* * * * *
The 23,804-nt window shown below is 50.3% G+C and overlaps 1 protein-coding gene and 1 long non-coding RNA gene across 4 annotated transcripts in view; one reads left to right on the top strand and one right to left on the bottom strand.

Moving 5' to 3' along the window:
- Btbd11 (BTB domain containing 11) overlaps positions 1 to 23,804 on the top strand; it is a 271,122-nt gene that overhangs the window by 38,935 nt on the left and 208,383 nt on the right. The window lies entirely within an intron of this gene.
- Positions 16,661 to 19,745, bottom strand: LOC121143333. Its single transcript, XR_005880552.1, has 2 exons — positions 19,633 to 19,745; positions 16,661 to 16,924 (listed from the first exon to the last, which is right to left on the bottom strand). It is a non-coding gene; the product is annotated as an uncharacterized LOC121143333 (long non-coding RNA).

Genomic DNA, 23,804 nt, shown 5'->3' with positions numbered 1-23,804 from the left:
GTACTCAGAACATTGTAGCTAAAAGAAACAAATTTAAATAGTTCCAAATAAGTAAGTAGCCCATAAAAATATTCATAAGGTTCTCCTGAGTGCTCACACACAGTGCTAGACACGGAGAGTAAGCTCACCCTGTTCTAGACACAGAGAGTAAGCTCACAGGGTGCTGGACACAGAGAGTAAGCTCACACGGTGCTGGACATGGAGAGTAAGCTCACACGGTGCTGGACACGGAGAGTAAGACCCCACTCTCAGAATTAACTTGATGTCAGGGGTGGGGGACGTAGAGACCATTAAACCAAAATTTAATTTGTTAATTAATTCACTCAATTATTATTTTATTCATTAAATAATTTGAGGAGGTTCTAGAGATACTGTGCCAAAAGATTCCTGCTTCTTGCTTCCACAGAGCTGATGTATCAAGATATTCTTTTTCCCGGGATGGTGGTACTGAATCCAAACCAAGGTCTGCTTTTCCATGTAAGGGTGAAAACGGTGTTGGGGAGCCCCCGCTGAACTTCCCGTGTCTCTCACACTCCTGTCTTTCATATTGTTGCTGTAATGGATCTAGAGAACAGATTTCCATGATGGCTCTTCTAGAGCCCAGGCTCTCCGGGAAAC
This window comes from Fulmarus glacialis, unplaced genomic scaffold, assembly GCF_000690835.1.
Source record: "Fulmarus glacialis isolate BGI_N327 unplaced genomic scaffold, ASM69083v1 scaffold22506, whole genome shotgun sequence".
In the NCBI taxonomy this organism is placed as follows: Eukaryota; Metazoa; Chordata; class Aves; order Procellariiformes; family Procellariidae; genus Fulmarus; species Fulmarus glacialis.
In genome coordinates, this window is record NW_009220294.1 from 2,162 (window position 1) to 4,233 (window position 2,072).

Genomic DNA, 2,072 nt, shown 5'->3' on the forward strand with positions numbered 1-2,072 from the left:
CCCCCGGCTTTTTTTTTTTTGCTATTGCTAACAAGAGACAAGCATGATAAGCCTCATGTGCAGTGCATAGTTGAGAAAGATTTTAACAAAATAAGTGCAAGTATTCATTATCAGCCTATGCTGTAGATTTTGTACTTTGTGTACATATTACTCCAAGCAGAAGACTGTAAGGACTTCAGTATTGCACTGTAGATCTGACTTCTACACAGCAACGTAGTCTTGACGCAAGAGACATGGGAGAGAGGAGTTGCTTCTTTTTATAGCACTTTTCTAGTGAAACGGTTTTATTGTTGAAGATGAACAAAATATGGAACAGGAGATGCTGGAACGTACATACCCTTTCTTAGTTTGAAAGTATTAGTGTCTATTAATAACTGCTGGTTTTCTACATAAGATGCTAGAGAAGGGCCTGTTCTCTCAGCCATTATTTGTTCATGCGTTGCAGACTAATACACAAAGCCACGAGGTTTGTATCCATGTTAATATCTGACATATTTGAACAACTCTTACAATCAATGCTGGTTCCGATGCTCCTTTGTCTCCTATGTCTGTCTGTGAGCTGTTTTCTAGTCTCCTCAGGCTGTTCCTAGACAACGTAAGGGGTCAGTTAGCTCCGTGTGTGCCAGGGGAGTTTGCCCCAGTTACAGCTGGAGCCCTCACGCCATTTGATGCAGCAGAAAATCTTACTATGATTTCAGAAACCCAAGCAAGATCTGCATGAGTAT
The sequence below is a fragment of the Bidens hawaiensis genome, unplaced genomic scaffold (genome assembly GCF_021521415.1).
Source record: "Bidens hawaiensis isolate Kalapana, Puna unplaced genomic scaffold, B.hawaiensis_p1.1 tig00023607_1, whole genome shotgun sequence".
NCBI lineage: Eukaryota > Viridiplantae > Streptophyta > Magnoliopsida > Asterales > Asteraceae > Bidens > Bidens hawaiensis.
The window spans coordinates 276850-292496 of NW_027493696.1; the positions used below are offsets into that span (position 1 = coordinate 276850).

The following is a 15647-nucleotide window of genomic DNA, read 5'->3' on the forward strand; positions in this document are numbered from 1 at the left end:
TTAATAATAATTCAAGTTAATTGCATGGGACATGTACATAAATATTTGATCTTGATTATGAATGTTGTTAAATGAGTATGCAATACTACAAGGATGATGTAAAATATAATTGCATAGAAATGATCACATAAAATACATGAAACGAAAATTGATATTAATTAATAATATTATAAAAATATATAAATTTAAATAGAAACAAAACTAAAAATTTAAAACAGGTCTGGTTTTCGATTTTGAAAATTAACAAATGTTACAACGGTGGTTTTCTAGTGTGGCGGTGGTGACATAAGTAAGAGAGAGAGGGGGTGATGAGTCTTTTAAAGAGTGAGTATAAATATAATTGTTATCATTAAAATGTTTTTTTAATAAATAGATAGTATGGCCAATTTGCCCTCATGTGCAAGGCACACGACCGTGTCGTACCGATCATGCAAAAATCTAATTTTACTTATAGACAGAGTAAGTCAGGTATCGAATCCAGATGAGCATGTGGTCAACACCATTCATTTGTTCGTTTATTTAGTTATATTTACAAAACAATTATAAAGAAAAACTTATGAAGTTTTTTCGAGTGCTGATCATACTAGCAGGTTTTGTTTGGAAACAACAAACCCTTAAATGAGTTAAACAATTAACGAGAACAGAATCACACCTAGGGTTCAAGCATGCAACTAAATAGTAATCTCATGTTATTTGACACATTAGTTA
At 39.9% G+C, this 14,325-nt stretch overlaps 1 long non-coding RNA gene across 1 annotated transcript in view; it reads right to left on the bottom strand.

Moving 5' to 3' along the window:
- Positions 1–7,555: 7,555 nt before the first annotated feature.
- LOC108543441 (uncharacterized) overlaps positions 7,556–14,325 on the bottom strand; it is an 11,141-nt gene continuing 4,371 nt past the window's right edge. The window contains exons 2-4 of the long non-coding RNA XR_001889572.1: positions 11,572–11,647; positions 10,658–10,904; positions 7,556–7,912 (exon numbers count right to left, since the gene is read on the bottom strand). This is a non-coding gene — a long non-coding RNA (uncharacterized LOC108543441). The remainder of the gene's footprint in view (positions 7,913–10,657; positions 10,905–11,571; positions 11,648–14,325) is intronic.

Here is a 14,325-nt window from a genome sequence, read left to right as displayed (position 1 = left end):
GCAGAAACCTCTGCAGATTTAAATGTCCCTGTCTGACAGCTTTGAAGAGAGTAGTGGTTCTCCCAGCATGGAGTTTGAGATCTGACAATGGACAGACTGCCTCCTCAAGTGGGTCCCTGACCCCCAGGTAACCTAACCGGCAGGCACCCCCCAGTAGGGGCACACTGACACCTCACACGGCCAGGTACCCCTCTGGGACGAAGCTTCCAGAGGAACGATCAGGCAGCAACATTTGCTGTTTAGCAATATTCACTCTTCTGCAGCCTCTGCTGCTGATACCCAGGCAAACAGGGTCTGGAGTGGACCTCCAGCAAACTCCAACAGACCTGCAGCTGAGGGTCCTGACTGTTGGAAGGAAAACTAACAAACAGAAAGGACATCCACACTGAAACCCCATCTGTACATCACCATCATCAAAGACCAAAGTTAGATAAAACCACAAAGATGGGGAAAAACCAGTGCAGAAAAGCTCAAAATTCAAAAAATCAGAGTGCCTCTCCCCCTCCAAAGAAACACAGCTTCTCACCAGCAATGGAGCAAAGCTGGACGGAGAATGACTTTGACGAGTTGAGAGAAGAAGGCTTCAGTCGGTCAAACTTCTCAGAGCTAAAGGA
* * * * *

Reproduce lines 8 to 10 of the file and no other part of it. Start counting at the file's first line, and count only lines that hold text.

Source record: "Fulmarus glacialis isolate BGI_N327 unplaced genomic scaffold, ASM69083v1 scaffold22506, whole genome shotgun sequence".
In the NCBI taxonomy this organism is placed as follows: Eukaryota; Metazoa; Chordata; class Aves; order Procellariiformes; family Procellariidae; genus Fulmarus; species Fulmarus glacialis.
In genome coordinates, this window is record NW_009220294.1 from 2,162 (window position 1) to 4,233 (window position 2,072).